“The Rotarians Build a Mess Hall”

Carroll County Times article for 11 May 1997

By Jay A. Graybeal

Part of Carroll County’s rich heritage is the contribution of civic organizations to the quality of life in our communities. Beginning in the nineteenth century, a wide variety of groups have served local citizens. Some of these early organizations helped disadvantaged people such as the poor and slaves, while other organizations promoted temperance and education. In the present century some new organizations formed which addressed the needs of our young people.

A 1925 building project undertaken by the Westminster Rotary Club was for the use of youth groups throughout the county. The accompanying photograph appeared with the following article in the May 22 issue of this newspaper:

The above photo was taken on the Rotary grounds at Bridgeport, and shows the mess hall as it appeared at noon, Wednesday, May 6th, after three hours work had been done on it by the Rotarians. The erection of this building, which is for the use of all worthy juvenile organizations of Carroll county, was accomplished by the personal efforts of the members of the Westminster Rotary Club, ably directed by Mr. Charles B. Hunter, builder, of this city. The work was divided into two shifts, one half the members of the Club working from nine until twelve, and the remainder from one until four.The entire ground on which this building has been erected is freshly sown with grass seed, and when the proposed concrete bridge, spanning Big Pipe Creek, adjacent to this property is finished, the Westminster Rotarians will own, perhaps, the finest and most beautiful recreation ground of its kind in the state.

The committee in charge of permits for the use of the ground are T. W. Mather, Jr., John L Bennett and Jos. L. Mathias.

At the angle of the building Mayor Koontz, Past President of the Club, may be seen pushing Leeds Billingslea and George Babylon behind him; the man most conspicuously advertising John Reifsnider, and with his head absolutely bared, is no other than Pearre Wantz, Cashier of the Union National Bank, and Chairman of the Club’s Entertainment Committee; off to one side, away from the reeking group of laborers, stoops Captain Geo. Monagon, former Vice President of the Club, the man who conceived the idea of the mess hall, and altogether a go-getter of the first water; the portly gentleman slightly obscuring Bill Mather and Charles Klee is none other than S. G. Ramer, Proprietor of the Westminster Hotel, who acted as water boy during the day; Postmaster and Republican Leader, Harry M. Kimmey, may be observed resting in the immediate foreground and providing ample shade for those behind. The position in which you see him remained unaltered during most of the day. Others in the picture are Pete Gehr, George Hunter, Homer Twigg, Claude Kimmey, Ray Fogle, Dr. Fitzhugh, Herb Cover, Russ Mowen, Prof. Unger, George Mather, Randolph Wehler, LaMotte Smith, Lee Leister, Ober Herr, Charlie Eckenrode, Tom Anders, Pete Albaugh, Frank Leidy, Molly Twigg, Tank Reese, Frank Thomas, Joe Mathias, John Reifsnider, Parson Dillard and Joe Hunter. The only casualty occurred at lunch time, when Joe Hunter’s new prisoner’s overalls became spotted.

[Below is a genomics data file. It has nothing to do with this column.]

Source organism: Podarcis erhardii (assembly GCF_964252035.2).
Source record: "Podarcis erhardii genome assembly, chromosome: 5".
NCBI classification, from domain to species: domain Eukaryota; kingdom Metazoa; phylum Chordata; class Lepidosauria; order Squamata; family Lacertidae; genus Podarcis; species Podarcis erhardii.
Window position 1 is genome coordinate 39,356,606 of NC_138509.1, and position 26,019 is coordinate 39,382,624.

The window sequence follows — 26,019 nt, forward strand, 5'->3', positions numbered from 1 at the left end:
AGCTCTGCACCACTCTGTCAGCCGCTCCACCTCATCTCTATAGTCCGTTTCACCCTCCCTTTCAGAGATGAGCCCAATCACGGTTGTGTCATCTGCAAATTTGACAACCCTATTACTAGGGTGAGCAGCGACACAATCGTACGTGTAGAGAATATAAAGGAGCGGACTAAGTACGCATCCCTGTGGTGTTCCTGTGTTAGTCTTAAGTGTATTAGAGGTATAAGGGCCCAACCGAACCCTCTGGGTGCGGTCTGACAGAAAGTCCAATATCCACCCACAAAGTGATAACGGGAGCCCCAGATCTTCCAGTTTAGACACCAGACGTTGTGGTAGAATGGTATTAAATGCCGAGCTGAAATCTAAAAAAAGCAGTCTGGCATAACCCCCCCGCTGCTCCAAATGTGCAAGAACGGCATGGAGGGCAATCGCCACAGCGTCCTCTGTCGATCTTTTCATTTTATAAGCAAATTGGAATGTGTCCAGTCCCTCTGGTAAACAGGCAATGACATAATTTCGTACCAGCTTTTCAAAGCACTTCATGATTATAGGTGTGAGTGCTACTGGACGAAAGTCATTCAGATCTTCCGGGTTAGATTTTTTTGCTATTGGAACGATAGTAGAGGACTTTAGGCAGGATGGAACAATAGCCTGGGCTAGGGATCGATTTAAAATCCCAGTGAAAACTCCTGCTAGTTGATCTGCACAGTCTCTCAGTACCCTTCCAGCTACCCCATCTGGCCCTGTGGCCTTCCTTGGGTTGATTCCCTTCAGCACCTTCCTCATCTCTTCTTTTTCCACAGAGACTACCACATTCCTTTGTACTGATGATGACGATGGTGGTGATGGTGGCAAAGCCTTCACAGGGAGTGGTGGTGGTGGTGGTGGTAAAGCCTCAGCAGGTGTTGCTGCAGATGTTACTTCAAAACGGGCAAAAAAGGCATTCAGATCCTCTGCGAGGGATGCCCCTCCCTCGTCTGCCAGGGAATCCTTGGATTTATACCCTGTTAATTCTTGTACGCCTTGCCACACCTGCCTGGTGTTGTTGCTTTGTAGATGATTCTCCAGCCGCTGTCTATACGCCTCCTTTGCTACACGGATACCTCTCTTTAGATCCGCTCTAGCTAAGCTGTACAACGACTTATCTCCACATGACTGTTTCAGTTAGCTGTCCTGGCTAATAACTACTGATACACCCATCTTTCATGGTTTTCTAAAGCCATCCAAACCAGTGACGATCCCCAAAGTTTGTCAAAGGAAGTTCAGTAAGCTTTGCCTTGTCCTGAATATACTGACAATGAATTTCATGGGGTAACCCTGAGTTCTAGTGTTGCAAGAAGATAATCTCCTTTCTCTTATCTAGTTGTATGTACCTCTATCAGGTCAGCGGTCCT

Photo caption: Members of the Westminster Rotary Club pause during the construction of their mess hall located at Bridgeport on May 6, 1925. J. Leland Jordan Collection, Historical Society of Carroll County, gift of the Commissioners of Carroll County,